- The Lancia Stratos was a successful rally car of the 70s, known for its lightweight chassis and powerful Ferrari engine.
- The modern rendering of the Lancia Stratos showcases an updated design with modern features while retaining the iconic features of the original.
- Although the Lancia Stratos is a rare and valuable car these days, there are other options to experience Lancia’s rally heritage, such as the Kimera EV037, although they come with a hefty price tag.
Turbocharging, four-wheel drive performance of cars is synonymous with cohesion. In the early 80s, the Audi Quattro was one of the first cars to get a 4×4 transmission.
Everyone remembers (or knows) the four-wheel-drive turbocharged monsters that dominated Group B before its demise. Despite this, the Lancia 037 still managed to win the manufacturers’ title in the 1983 rear-wheel drive (and naturally aspirated) World Rally Championship. It was the last car with rear wheels.
The 037’s predecessor, the Lancia Stratos, was another Lancia built from the ground up as a rally car and released as road homologation. Everyone loves homologations – gifts to the enthusiast world that have resulted in some of the most exciting road cars ever created.
Lancia’s Stratos predated the 037 by about ten years and was also a very successful car. This iconic car managed to gain a following, and there were many replicas, unofficial prototypes and even a limited edition modern Stratos.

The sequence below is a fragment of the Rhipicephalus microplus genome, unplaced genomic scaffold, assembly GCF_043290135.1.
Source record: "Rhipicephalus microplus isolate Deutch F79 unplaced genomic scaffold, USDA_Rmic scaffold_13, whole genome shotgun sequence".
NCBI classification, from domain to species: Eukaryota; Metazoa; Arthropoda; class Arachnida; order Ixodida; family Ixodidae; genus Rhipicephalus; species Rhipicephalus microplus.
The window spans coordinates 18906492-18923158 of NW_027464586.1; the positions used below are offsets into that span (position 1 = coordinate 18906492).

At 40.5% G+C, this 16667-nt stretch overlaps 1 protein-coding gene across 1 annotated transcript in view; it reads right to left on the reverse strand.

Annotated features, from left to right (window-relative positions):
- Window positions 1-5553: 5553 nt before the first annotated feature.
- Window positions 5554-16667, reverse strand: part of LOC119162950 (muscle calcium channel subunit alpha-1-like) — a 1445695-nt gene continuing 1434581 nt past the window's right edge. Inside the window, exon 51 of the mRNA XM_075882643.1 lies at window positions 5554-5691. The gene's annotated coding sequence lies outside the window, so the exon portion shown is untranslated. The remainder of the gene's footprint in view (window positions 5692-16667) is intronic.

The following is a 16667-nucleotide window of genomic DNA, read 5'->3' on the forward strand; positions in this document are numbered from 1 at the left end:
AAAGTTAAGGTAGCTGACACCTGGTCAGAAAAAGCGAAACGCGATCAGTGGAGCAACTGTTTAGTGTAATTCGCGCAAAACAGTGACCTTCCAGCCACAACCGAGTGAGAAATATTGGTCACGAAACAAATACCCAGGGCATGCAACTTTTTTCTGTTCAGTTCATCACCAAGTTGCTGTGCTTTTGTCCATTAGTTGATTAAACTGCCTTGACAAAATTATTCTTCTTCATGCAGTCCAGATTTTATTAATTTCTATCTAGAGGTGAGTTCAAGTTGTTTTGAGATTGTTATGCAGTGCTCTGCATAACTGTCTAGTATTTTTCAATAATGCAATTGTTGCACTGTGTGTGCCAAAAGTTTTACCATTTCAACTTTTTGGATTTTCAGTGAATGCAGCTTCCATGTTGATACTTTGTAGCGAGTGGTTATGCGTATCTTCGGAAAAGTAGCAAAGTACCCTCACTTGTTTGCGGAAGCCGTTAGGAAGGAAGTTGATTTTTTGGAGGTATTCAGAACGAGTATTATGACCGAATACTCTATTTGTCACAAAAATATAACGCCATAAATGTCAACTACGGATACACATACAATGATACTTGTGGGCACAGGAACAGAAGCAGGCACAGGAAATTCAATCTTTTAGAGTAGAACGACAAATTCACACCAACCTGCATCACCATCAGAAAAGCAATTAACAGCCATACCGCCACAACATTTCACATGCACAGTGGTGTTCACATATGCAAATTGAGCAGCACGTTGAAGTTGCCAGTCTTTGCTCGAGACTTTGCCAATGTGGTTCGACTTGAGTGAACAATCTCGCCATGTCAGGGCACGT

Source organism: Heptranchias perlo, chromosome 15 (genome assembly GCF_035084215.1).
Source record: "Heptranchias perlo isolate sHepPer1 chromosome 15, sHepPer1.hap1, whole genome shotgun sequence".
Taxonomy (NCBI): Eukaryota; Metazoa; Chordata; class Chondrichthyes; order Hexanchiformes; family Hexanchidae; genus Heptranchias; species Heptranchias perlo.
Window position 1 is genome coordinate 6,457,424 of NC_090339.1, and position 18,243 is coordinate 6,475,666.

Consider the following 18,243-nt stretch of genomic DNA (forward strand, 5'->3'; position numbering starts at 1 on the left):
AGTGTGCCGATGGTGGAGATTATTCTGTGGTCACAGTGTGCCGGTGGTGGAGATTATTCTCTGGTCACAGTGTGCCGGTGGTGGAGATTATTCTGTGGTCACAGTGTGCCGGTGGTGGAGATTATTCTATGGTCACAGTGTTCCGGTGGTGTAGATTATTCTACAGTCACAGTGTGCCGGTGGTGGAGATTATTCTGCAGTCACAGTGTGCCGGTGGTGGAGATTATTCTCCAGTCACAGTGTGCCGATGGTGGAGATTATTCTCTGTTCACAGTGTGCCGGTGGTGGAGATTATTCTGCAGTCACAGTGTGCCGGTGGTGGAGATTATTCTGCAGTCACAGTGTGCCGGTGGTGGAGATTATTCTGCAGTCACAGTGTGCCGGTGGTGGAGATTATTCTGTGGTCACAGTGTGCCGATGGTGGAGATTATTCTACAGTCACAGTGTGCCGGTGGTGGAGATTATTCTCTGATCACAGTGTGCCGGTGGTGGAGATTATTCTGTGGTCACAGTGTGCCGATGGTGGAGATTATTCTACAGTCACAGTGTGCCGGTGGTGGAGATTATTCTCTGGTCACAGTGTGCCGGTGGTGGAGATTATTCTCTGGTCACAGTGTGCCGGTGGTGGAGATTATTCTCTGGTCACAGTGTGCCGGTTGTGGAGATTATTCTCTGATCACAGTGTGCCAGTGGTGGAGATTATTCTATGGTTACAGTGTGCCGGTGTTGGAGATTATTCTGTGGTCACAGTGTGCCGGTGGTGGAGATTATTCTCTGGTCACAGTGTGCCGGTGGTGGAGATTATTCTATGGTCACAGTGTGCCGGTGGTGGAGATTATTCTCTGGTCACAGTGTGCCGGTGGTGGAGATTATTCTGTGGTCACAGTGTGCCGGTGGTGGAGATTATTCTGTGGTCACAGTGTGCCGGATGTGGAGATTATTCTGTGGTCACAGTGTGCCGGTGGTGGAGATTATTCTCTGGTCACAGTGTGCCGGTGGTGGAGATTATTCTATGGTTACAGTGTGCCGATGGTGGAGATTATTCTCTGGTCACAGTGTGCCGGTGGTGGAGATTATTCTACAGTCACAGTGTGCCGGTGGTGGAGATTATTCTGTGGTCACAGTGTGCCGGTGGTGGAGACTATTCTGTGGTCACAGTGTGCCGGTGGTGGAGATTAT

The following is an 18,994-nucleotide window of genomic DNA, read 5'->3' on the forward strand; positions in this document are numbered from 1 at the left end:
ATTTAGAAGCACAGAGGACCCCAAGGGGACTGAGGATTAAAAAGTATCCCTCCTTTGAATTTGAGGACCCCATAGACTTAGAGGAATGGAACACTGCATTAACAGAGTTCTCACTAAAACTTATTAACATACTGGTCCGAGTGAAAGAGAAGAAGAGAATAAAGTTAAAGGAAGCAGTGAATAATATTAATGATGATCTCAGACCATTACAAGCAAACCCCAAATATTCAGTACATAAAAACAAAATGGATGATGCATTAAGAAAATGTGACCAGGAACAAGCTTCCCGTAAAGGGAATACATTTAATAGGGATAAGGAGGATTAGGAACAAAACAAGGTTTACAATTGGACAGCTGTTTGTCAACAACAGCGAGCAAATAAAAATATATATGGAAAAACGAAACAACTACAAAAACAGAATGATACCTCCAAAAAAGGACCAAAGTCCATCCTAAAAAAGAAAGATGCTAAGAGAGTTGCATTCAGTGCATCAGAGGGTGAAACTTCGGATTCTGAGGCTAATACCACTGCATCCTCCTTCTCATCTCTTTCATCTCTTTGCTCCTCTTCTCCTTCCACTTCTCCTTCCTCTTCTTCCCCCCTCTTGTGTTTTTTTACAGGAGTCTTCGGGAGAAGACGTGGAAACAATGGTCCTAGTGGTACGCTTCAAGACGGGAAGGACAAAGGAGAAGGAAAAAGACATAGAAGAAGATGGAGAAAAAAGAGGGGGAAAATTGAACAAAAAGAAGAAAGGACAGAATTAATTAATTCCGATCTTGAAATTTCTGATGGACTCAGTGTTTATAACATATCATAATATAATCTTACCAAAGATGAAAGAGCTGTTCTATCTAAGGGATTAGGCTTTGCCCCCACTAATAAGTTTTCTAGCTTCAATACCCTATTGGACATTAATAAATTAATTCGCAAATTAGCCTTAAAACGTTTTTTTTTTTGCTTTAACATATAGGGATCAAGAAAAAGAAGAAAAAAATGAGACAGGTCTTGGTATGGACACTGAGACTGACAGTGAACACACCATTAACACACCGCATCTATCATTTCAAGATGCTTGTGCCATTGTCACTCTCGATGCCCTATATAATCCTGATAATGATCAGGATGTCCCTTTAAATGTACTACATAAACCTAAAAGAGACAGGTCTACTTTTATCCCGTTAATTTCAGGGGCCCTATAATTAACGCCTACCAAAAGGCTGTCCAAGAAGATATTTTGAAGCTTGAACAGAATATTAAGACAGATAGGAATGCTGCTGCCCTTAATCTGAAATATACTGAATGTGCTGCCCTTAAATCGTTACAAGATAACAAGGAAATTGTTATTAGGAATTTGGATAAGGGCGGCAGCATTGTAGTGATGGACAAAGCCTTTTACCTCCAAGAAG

If Lancia intends to release an official successor to the Stratos, they could start with this design: courtesy of our new render model HotCars artist Timothy Edry Emmanuel.
What is Lancia Stratos?
The idea of power-sliding through corners and jumping crests in a rear-engine rear-wheel-drive car is intimidating, but competitive rallying was no stranger to this type of setup.
One of the first high-performance cars built from the ground up as a rally car, the Stratos combined a lightweight, short-wheelbase chassis with a powerful Ferrari engine, resulting in an agile car. The Lancia Stratos compact rally car with fiberglass front and rear weighed less than 2,000 pounds but made up to 320 hp. It was so strong that it won the WRC championship three years in a row starting in 1974.
It got its power from a Ferrari engine, but it wasn’t Ferrari V12 power. It used a V6 engine from the Ferrari Dino, displacing 2.4 liters and being naturally aspirated, although the road version of the Stradale produced 190 hp. 166 lb-ft (about the same as a Ferrari Dino 246).
That was good enough for a 6.8-second 0-60 mph time, and the speedometer needle didn’t stop until it read 144 mph. These 65 degree Ferrari V8s were sent to Lancia once the Dino line started using the new V8 engine in the Dino 308.
These road-homologation examples began production in 1973, with just under 500 produced after 1974. The Stratos design was iconic with its awkward wedge-shaped front end and sharp Kammback-style rear end, somewhat reminiscent of the Lamborghini Miura.
The modern successor to the Lancia Stratos rally car
Our rendering looks unmistakably like a modern Lancia Stratos from every angle, despite the complete rebuild and inclusion of modern features. Its short, angular body is back, and so are its curved sides.
The light bar sits in a recessed grille at the front of the car, while the hood above features unexpected drop-down lamp covers that reveal new LED headlights.